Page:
WSDL Web Services Description Language
WSDL (NDR) WSDL Naming and Design Rules

Terms/Definitions

Terms Definitions
ACID A set of properties for database transactions that guarantee validity in the event of errors, power failures, or other adverse system issues.
Algorithm A process or set of rules to be followed in calculations or other problem-solving operations.
Attribute A data item that comprises a single piece of information about an entity. It usually cannot be broken down into parts that have meanings of their own. Attributes can be divided into two classes--those that identify entity instances (occurrences) and those that provide the descriptive properties of an entity.
Bachman Diagram Another name for a data structure diagram. It is named for Charles Bachman who invented it.
Bucket An area of storage containing one or more records referred to by the same address.
Buffer Storage used to temporarily hold data being transferred from one device to another.
Block Usually a combination of two or more records which are read and written jointly by one machine instruction.
Branches The relationship between the records in a tree (hierarchical) data structure.
Business Rule Obtained from users when gathering requirement, and are used to determine cardinality
Cardinality Expresses the minimum and maximum number of entity occurrences associated with one occurrence of a related entity.
Cascading Style Sheet CSS is normally the standard way to define the presentation of HTML pages. CSS controls the layout of the page features such as the color, font, size, and the complete layout and is considered more efficient than HTML.
Chain A list of data items strung together by means of a pointer.
Entity Integrity Requires that every table have a primary key; neither the primary key, nor any part of it, can contain null values.
CODASYL A network data model developed by the Conference on Data System Languages, Database Task Group.
Compaction Reduces the number of bits In data without effecting the informational content.
Conceptual Design Description as part of the design process of how a new product will work and meet its performance requirements.
Conceptual Model The overall logical structure of a database (often referred to as conceptual schema) which is independent of any software or data storage structure.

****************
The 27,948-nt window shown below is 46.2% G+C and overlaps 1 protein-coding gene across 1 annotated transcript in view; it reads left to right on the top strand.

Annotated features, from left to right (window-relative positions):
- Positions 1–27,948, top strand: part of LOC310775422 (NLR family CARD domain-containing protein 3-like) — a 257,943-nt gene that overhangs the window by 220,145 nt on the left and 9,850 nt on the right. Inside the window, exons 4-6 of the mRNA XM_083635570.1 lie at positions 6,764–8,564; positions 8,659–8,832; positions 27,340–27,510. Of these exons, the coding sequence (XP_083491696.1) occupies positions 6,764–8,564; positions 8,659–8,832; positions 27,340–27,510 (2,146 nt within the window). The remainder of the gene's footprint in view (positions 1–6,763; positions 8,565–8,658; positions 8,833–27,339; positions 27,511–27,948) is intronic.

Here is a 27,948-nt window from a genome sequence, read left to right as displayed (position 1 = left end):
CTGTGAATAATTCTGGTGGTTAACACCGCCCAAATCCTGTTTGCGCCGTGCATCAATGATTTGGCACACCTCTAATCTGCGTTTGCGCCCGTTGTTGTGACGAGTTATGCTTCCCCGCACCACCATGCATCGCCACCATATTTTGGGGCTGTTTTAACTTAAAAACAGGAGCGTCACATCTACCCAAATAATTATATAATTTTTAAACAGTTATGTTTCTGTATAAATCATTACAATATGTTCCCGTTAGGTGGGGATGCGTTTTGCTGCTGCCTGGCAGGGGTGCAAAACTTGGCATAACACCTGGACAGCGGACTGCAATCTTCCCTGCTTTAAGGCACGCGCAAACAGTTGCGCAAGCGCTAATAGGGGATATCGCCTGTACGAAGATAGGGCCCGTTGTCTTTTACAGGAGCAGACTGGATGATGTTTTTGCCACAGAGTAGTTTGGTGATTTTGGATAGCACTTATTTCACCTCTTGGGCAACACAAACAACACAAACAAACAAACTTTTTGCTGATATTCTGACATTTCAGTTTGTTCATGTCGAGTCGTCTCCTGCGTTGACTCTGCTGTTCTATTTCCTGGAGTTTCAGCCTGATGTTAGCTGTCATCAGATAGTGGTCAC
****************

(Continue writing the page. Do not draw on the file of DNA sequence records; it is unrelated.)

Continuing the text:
Concurrency In data base systems, refers to the number of run units actively sharing the DBMS facilities.
Data Item The smallest unit of data that has meaning in describing information, the smallest unit of named data.
Database Administrator (DBA) One or more individuals, possibly aided by a staff, who manage an organization's database resource.
Database A collection of interrelated data stored together with controlled redundancy to serve one or more applications; the data are stored so that they are independent of the programs which use them.
Database Design The process of developing a database structure from user requirements.
Data Description (Definition) Language (DDL) A language for describing data. In some cases, software uses DDL only for logical data, or only for physical data, or both.
Database Design Methodology A collection of techniques and tools employed within an organizational framework that can be applied consistently to successive database development projects.
Database Management System (DBMS) The collection of software required for using a database, which presents multiple views of the data to the users and programmers.
Data Independence The property of being able to change the overall logical or physical structure of the data without changing an application program view of that data
Data Model A logical representation of the data structure that forms a database. It should represent the inherent properties of the data independent of software, hardware or machine performance implications. These representations are independent of the class of software that will be used for implementation.